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Shot By Both Sides - Magazine

Also in Manchester, a fellow student who lived in the same house as us was the divertingly named Patrick Moore, long blonde / white hair a la Johnny Winter, back boots and hailing from Colne, Lancashire. He was a peculiar mix, devotee of Tom Waits in particular and American rock music generally, resolutely socialist but an old school alpha male, and he had a girl friend who stuck to him like Araldite named Julia - I think - but whom he called (and therefore was universally known as) Dope. She seemed wholly subservient to Pat, doing his every bidding, and projecting a fairly stupid demeanour that I suspected was mostly feigned such was her adoration of her man and her wish that his sense of intellectual superiority over was maintained in the interests of their continuing relationship. One day they came home with Pat angry and indignant and Dope weeping piteously. Worried we had a case of domestic violence on our hands, we rushed to see what the problem was. Pat was incandescent over the fact that Barry, the bass guitar from local band Magazine, had propositioned Dope and Pat felt he and Dope had been dishonoured as Barry knew they were a couple. Pat had responded by challenging Barry to a fight. This seemed to us non-Mancunians to be some kind of Moss Side rite of passage, so we expressed our sympathy and offered to come along and support him. On the appointed day we assembled and just before we set off, Pat briefed us on the forthcoming fray at which moment we all realised that when we had said we would "support" him, he had thought we were volunteering to fight alongside him, when our idea of "support" was to stand around shouting things like "Come on Pat" and to carry him home afterwards. He told us that he'd rung Barry, agreed the numbers at 6 a side, and that hammers and knuckle dusters were out, no glassing, it was strictly a fist fight. I've no idea why, but none of us chickened out, we all traipsed along behind him, wondering how the hell we'd got ourselves into this mess. Where I was concerned, it was as though Bertie Wooster had turned out in support of William Holden in "The Wild Bunch".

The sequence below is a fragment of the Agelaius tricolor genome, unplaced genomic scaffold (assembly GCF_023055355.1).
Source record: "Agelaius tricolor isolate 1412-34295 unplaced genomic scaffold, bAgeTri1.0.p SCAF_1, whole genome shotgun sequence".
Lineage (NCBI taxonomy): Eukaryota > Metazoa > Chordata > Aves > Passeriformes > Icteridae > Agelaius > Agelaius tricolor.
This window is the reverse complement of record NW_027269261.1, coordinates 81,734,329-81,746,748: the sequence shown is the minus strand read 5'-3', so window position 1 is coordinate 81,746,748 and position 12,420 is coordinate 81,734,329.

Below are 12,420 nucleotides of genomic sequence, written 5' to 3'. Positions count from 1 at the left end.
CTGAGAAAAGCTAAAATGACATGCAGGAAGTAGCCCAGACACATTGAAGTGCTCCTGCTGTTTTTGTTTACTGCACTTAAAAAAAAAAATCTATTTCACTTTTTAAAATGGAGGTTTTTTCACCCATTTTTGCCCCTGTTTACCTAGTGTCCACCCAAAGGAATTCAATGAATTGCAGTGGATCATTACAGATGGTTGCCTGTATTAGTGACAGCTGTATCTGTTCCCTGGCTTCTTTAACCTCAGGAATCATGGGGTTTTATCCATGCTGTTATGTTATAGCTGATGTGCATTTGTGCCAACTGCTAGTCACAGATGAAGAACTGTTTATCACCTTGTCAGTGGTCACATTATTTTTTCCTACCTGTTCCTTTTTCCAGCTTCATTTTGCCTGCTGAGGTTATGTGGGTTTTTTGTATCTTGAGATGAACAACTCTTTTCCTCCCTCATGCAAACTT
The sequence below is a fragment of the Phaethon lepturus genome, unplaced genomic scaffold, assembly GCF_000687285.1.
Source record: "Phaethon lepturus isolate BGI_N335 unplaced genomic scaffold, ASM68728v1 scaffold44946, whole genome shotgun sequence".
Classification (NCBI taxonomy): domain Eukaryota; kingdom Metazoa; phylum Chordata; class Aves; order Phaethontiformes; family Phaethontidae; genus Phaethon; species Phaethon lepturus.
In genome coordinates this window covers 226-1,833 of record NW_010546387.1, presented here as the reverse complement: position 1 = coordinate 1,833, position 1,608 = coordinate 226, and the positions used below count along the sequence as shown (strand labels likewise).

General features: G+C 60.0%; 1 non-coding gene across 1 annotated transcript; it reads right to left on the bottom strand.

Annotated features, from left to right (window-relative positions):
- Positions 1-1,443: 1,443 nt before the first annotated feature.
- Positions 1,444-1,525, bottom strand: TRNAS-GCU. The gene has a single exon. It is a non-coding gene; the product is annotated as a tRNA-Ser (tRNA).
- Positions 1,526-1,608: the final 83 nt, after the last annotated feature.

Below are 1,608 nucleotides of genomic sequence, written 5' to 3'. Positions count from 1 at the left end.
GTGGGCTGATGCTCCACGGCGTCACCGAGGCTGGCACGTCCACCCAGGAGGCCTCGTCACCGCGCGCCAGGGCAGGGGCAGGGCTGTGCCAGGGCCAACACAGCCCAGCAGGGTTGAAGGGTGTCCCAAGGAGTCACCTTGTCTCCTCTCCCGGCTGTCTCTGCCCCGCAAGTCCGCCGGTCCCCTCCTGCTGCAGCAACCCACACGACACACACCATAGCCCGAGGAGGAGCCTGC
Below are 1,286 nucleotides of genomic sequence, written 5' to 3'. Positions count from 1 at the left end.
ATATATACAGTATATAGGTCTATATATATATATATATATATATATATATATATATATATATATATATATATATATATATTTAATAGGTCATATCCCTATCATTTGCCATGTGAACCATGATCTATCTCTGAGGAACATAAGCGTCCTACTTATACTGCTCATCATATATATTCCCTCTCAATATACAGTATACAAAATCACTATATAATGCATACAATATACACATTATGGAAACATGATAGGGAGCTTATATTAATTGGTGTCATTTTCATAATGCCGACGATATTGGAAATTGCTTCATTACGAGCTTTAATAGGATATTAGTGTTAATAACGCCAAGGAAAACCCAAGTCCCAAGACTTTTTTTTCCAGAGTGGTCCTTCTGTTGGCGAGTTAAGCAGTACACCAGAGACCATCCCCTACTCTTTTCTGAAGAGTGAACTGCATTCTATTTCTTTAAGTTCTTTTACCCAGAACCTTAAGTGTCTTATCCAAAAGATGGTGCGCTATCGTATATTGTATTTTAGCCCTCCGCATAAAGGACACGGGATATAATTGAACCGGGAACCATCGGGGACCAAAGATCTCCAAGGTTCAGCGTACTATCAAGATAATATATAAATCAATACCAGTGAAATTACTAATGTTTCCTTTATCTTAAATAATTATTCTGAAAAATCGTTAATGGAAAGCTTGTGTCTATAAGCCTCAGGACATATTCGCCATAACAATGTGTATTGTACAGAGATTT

We met in the pub, and Barry was there alone. He turned to Pat, politely apologised for any misunderstanding, conveyed that he wasn't in the least bit interested in Dope somehow without in any way besmirching her honour, beauty and intelligence, and offered to treat us all to a pint. We stayed at the pub till closing time and got thoroughly drunk with Barry and his mate Howard who turned up later, as did Dope.

The band released this as a single the following year and I always associate it with the incident, my sense of panic encapsulated by Howard Devoto's tense vocal, the heavenly, chunky guitar riffs and of course Barry's driving bass. It's a good a piece of post punk as there is, and might have even been inspired by our incident had the fight gone ahead.

Certainly it described my planned exit.

"I wormed my way into the heart of the crowd I wormed my way into the heart of the crowd I was shocked to find what was allowed I didn't lose myself in the crowd"

and maybe how Dope was feeling by the end.

"Shot by both sides On the run to the outside of everything Shot by both sides

They must have come to a secret understanding

New offences always in my nerves They're taking my time by force...."

Although there was a moment at around about 10.30 when I caught her looking wistfully at the handsome and courteous Barry, for just an instant before reverting to type and cuddling up to Pat.

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